High school reunions are a renowned source of fear. Everyone wants to give the impression that their lives have gone swimmingly and exactly to plan, which is especially silly given how easily those plans are given to change. But that need is still there, that psychological desire to prove that you have not only done well, by other people’s standards, but that you’ve done better then they have.
What does this have to do with Final Exam? Almost nothing. A brawler centered around four friends who come home for their reunion only to find their school and the surrounding neighborhood neck deep in monsters. There is no analysis of their psyches, no look at how a group with the diversity of the Breakfast Club managed to not remain friends without the school walls that held them together as teens.
I’m not joking when I call upon the name of John Hughes’ seminal high school film either. The four main characters each fit into an easy to identify stereotype, like the jock football player or the glasses wearing nerd. While a little gross, using these identifiers serves to not only make the characters stand apart from each other, but they also define their individual characteristics. For example, the football player is able to place more points into melee damage, while the popular girl is more well rounded, and doesn’t excel in any one area. Each character also has to be leveled separately, and none of the different weapons you find are shared between them. It’s a way of artificially stretching out the game, but I don’t think it’s one many people are going to run into, especially once they find the method/character, they prefer using.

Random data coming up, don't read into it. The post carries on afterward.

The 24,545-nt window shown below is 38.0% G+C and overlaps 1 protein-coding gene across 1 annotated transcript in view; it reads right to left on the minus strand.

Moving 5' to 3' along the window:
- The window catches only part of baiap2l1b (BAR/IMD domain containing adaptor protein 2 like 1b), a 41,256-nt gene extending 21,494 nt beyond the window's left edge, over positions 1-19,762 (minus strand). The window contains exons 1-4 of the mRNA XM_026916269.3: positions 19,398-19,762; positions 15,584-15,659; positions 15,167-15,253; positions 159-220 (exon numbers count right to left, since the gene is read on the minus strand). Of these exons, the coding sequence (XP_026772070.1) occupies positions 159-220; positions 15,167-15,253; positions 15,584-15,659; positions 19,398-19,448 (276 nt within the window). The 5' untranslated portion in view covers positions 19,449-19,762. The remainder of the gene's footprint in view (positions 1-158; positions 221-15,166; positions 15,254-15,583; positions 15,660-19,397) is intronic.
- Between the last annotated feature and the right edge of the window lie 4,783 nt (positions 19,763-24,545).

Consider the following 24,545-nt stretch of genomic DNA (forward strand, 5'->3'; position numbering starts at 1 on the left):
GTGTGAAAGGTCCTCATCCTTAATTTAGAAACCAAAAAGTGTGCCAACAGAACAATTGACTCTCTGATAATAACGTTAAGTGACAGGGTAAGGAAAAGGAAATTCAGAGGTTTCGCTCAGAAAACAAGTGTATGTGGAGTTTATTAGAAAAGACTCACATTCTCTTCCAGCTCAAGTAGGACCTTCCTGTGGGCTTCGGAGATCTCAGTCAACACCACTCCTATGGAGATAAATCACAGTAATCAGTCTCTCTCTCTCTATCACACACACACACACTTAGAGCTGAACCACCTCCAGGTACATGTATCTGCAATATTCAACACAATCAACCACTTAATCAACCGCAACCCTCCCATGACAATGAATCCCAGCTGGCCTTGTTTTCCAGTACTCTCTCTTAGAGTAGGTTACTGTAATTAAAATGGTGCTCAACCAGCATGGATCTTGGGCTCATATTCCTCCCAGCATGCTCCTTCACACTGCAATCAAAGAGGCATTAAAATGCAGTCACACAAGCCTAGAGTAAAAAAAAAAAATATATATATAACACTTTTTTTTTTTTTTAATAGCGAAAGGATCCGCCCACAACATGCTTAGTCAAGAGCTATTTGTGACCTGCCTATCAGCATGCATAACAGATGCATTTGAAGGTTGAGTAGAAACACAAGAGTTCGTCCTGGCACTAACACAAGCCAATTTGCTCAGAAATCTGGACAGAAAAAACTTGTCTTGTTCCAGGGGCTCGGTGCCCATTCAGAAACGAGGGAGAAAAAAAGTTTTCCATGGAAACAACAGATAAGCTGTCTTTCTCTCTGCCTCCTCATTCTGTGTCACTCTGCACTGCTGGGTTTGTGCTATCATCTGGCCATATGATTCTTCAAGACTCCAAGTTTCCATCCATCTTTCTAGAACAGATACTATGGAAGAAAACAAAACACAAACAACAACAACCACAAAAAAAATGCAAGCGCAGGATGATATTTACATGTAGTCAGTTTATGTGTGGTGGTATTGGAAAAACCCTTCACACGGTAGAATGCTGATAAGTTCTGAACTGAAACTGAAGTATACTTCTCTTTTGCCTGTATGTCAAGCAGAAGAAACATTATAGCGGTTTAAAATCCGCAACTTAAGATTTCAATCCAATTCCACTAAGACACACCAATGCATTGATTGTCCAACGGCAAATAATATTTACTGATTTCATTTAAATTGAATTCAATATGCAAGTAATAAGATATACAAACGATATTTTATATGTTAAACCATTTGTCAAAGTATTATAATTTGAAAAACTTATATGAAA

Side characters are introduced in Final Exam almost as a lark, with the game giving little explanation to their appearance, and even less to the role they are supposed to play. Avoiding specific spoilers, two characters show up in the later half of the story that serve only to give you both a final boss, and the deus ex machina that defeats it. Neither is ever explained, and one is ridiculous in its assertion of stereotype over actual person. While this fits with the aesthetic of the game, its inclusion left my head shaking.
As a brawler, the individual characteristics provided by the translate to damage and survivability, though not in great enough amounts to make any real difference. Final Exam offers ranged options in combat in the form of fire arms and explosives, like grenades and molotov cocktails, but unlike melee, they are limited by the amount of ammo you possess. Yes, they are able to provide some substantial damage in the right hands, but I found ground/air combos and effective use of the dodge move to be more then enough in any situation.
And sadly, the situations you find yourself in are not that varied. Spread across eight chapters, the group’s efforts to uncover and eventually defeat the source of whatever caused these monster problems ends up as a series of simple escort or collection quests, with the former almost always ending in the demise of the person you were escorting, after they performed their prescribed action of course. While their deaths are often quite comical, often signaling a new wrinkle that needs to be dealt with, they cheapen what you went through to rescue them. In the case of one survivor, a mechanic in a subway tunnel who the game notes as “Being scared of monsters,” you have to chase him down after he runs away, then walk him back to the spot on the tracks he ran away from. The entire ordeal takes about ten minutes, and once you return him, and flip the power on to open a door, he is promptly electrocuted and killed. This casual, almost flippant, use of “people as tools” really begs the question as to whether or not saving this town from these monsters would make their lives any better.